It is dated to the year E (=5), an element that seems to prove that the rebel ruled over part of Lydia one year longer than previously thought, i.e., 129 BCE instead of 130 BCE. The first of the three known specimens appeared in the market in 2017, but until the publication of a very recent article by P. O. Hochard on these coins, the generally accepted opinion was that Aristonicus-Eumenes III (Fig. 2) issued coins only for four years, i.e., from 133 to 130 BCE (Figs. 3–6).
In the late spring or early summer of 133 BCE the Attalid king Attalus III (138–133 BCE) died and bequeathed his kingdom to the Romans (Strabo, Geography 14.2, Fig. 7).
A Pergamene decree dated to August 133 refers to the testament and the free status of Pergamum, while also mentioning the necessity of the Roman ratification of the document (Inscriptions of Pergamum I. 149, ll. 4–9). The status of other Asian cities and of the rest of the province is not specified in the Pergamene decree, but ancient sources (i.e., Livy, Periochae 59.3) declared that the whole province of Asia had been freed by Attalus. However, the Romans showed some uncertainties in the organization of the future province of Asia, especially since the tribune of the plebsTiberius Gracchus (Fig. 8), famous for his proposal of an important land reform in 133 BCE, seemed eager to take advantage of this gift to fund his ambitious program (Plutarch, Tiberius Gracchus 14.1–2).
As a result of the turmoil that stemmed from Gracchus’ attempt at securing the former Attalid kingdom as the main source of funding for his new laws, the Romans were slow in ratifying the testament. Aristonicus, who claimed to be the illegitimate son of the earlier Pergamene king, Eumenes II (197–160 BC), father of Attalus III, took advantage of the uncertainty and laid claim to the throne, taking the dynastic name, Eumenes III (Florus, 1.35.2).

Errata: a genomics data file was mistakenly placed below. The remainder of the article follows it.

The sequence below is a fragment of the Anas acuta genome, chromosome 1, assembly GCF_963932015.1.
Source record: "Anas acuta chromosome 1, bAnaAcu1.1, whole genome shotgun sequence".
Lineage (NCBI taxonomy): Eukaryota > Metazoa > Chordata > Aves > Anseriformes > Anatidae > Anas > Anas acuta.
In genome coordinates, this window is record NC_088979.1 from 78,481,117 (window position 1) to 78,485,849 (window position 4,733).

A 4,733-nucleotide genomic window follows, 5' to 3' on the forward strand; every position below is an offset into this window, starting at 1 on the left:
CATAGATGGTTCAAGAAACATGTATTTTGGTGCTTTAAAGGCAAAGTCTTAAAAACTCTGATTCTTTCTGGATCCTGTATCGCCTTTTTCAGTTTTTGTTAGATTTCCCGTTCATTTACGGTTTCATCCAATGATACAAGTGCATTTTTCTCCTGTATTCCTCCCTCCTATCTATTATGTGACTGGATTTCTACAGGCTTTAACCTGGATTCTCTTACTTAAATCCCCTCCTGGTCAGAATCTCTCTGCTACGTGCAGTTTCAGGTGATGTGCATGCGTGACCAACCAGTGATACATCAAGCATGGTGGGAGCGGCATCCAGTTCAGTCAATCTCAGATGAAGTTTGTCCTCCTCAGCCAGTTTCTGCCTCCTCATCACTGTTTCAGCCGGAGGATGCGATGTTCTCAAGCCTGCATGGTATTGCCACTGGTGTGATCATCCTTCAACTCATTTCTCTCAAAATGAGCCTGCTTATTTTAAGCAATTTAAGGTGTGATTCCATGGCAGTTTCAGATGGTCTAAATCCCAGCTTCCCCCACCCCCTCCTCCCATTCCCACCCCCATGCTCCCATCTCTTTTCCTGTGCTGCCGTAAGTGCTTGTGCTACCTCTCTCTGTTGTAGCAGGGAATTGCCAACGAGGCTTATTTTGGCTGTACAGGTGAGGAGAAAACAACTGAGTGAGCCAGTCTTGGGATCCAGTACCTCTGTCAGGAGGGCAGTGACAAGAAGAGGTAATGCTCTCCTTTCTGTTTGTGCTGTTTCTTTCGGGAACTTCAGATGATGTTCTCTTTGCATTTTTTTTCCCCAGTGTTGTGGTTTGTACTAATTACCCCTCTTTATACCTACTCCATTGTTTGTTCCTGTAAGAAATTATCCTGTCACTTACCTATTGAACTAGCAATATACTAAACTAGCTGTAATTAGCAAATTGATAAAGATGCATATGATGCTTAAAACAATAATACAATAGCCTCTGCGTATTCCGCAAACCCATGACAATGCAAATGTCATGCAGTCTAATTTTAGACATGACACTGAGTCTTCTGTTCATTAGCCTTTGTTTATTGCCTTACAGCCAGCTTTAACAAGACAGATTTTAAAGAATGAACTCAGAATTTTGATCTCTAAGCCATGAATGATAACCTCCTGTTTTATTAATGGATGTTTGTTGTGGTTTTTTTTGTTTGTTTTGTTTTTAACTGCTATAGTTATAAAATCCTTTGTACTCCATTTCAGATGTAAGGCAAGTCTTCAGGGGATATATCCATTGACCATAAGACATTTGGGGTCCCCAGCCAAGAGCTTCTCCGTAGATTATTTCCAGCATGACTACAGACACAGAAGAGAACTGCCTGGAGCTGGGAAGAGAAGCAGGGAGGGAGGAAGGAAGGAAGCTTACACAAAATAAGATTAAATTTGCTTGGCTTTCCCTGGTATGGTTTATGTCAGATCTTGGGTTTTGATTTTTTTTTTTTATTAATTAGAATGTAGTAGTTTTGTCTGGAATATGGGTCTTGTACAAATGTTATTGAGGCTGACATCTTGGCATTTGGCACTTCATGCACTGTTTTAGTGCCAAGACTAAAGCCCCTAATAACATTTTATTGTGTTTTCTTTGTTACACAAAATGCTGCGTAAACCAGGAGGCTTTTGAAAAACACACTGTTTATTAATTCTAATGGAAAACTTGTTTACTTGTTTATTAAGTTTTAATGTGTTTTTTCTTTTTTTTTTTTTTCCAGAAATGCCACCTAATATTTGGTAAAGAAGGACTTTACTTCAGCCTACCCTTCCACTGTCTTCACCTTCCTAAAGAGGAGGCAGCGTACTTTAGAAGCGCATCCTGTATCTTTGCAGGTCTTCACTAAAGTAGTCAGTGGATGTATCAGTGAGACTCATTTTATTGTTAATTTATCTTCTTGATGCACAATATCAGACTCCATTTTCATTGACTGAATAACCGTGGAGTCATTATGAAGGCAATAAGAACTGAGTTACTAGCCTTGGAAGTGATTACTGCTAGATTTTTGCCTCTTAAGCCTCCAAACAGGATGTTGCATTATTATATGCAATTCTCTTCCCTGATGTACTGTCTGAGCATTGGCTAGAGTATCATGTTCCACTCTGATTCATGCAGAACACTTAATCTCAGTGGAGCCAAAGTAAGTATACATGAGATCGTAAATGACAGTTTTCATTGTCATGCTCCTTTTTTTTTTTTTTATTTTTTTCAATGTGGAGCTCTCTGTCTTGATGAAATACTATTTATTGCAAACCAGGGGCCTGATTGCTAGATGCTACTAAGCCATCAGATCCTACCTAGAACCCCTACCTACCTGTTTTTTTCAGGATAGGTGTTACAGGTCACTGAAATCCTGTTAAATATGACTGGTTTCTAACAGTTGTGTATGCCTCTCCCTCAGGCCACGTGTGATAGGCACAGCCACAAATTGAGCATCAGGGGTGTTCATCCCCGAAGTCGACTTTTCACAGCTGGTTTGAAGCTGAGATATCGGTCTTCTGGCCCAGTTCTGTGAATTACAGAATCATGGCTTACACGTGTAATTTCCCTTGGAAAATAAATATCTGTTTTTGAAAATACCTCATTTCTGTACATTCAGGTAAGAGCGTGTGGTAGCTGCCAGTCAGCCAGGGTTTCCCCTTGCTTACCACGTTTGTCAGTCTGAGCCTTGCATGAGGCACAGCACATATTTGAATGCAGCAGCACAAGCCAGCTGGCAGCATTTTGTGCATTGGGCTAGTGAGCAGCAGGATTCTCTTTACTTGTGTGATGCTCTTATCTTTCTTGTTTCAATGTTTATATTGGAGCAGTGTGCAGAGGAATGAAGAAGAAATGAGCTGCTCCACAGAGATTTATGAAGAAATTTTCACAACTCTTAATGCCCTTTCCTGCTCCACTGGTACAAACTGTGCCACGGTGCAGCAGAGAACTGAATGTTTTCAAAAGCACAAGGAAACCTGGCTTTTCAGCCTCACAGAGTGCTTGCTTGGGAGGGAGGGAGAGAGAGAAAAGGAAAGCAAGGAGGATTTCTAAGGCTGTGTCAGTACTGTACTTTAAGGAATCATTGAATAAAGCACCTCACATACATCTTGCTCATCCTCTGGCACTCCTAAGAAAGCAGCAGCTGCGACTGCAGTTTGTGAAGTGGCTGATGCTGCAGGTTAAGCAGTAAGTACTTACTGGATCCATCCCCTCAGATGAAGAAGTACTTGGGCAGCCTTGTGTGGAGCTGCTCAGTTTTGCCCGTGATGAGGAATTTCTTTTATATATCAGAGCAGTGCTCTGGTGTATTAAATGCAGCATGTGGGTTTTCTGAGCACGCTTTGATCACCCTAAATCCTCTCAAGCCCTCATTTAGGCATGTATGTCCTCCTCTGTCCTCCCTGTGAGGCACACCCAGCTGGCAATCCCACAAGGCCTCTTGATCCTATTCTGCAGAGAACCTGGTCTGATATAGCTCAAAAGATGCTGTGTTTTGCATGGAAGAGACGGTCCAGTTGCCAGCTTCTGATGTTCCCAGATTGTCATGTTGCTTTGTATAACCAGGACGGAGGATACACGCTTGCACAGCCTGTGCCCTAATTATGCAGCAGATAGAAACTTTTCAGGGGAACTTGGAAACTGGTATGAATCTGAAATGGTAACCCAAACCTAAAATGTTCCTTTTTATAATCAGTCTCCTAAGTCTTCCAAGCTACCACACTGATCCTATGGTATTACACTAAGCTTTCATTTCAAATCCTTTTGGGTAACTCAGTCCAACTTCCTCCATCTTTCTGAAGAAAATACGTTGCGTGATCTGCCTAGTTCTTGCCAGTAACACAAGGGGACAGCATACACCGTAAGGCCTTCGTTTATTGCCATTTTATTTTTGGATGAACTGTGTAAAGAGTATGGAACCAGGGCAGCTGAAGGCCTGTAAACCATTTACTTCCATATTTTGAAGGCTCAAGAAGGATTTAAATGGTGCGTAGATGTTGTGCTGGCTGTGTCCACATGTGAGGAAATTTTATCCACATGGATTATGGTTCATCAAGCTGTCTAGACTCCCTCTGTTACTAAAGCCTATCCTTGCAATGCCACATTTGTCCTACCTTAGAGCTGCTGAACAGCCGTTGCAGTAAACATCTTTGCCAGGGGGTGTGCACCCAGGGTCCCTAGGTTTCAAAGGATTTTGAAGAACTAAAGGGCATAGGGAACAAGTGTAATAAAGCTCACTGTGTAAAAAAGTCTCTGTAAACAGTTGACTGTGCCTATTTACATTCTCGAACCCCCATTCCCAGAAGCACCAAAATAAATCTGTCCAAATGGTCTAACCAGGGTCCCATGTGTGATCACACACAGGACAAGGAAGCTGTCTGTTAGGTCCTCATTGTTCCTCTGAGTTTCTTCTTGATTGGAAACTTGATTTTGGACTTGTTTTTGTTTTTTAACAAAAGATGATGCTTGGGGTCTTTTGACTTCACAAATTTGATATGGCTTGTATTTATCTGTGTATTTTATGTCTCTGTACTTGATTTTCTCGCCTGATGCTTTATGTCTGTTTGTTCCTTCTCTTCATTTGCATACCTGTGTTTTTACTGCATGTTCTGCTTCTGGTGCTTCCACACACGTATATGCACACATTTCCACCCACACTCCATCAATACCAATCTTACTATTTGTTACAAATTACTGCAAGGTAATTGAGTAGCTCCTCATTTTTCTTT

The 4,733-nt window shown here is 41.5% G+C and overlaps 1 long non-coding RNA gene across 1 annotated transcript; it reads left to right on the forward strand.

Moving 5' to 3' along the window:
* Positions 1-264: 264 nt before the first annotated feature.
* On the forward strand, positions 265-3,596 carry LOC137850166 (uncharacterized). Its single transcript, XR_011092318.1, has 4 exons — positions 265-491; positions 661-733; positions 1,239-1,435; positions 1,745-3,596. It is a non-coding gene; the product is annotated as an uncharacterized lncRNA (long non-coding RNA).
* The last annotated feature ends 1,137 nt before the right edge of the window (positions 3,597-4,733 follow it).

Prompted by the success of the rebellion, the Roman Senate ratified Attalus III’s testament through the Senatus Consultum Popillianum, probably dated to 132 BCE. Preserved today in several epigraphic copies, this decree indeed states that the Senate ratified Attalus’ legacy in toto, but only up to the moment of Attalus’ death, i.e., before the beginning of the rebellion of Aristonicus.
The ratification of Attalus’ legacy through the SC Popillianum was good news to the Greek cities of Asia that had been declared free, and formed the basis of their support against Aristonicus. Greek cities such as Ephesus, Pergamum, and several others were favored by the testament of Attalus and therefore favorable to the Romans, since the Senate, with the SC Popillianum, recognized their privileged status of free cities.
Pergamum, the capital of the former Attalid kingdom struggled with unrest during these years. Epigraphic evidence clearly shows the extreme measures that the civic administration had to take in order to avoid a mass defection in favor of Aristonicus, such as massive grants of citizenship to previous colonists and the confiscation of the properties for people leaving town to follow Aristonicus (Carbone, Hidden Power, pp. 7–14).
On the other hand, numismatic evidence and literary sources show that Ephesus took a clear stance in favor of freedom and, consequently, against Aristonicus’ legitimist attempts. It is generally acknowledged that post-134 BC Ephesian cistophori are dated according the so-called freedom era. This era, previously thought to be a provincial era, has been now recognized as peculiar to Ephesus (Fig. 9).
The freedom celebrated on the Ephesian cistophori is the one that had been bestowed by Attalus III in his testament to the cities of Asia and ratified by the Romans through the SC Popillianum of 132 BC. In order to defend its own freedom, the city fought and defeated the rebel, who had initially succeeded in conquering several cities in the coastal region of the former Attalid kingdom. After defeat at the hands of the Ephesians, Aristonicus had to flee to the inland Lydian region: first to Thyatira, then Apollonis, finally to Stratonicea, where he was defeated by Peperna in 129 BCE (Strabo, Geography 14.1.38).